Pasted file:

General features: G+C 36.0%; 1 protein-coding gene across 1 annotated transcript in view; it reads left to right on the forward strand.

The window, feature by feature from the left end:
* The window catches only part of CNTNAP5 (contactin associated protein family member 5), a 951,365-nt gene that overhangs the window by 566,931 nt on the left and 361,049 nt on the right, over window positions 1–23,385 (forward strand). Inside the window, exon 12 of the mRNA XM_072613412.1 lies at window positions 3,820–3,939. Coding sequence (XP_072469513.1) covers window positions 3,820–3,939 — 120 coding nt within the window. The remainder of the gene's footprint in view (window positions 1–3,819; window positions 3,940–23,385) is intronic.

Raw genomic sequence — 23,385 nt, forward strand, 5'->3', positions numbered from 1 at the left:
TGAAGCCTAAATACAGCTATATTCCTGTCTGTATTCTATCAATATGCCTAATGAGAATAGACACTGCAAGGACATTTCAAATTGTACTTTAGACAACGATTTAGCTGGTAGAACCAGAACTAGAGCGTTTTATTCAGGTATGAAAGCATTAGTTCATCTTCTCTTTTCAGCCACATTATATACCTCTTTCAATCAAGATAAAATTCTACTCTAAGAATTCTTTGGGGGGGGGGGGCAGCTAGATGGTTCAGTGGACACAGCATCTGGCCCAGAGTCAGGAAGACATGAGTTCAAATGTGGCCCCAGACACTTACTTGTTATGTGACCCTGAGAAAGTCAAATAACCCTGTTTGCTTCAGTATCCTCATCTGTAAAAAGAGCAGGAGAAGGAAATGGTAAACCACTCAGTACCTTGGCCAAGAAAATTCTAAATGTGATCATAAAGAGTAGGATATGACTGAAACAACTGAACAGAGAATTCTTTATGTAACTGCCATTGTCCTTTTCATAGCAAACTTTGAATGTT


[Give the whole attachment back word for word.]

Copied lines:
General features: G+C 36.0%; 1 protein-coding gene across 1 annotated transcript in view; it reads left to right on the forward strand.

The window, feature by feature from the left end:
* The window catches only part of CNTNAP5 (contactin associated protein family member 5), a 951,365-nt gene that overhangs the window by 566,931 nt on the left and 361,049 nt on the right, over window positions 1–23,385 (forward strand). Inside the window, exon 12 of the mRNA XM_072613412.1 lies at window positions 3,820–3,939. Coding sequence (XP_072469513.1) covers window positions 3,820–3,939 — 120 coding nt within the window. The remainder of the gene's footprint in view (window positions 1–3,819; window positions 3,940–23,385) is intronic.

Raw genomic sequence — 23,385 nt, forward strand, 5'->3', positions numbered from 1 at the left:
TGAAGCCTAAATACAGCTATATTCCTGTCTGTATTCTATCAATATGCCTAATGAGAATAGACACTGCAAGGACATTTCAAATTGTACTTTAGACAACGATTTAGCTGGTAGAACCAGAACTAGAGCGTTTTATTCAGGTATGAAAGCATTAGTTCATCTTCTCTTTTCAGCCACATTATATACCTCTTTCAATCAAGATAAAATTCTACTCTAAGAATTCTTTGGGGGGGGGGGGCAGCTAGATGGTTCAGTGGACACAGCATCTGGCCCAGAGTCAGGAAGACATGAGTTCAAATGTGGCCCCAGACACTTACTTGTTATGTGACCCTGAGAAAGTCAAATAACCCTGTTTGCTTCAGTATCCTCATCTGTAAAAAGAGCAGGAGAAGGAAATGGTAAACCACTCAGTACCTTGGCCAAGAAAATTCTAAATGTGATCATAAAGAGTAGGATATGACTGAAACAACTGAACAGAGAATTCTTTATGTAACTGCCATTGTCCTTTTCATAGCAAACTTTGAATGTT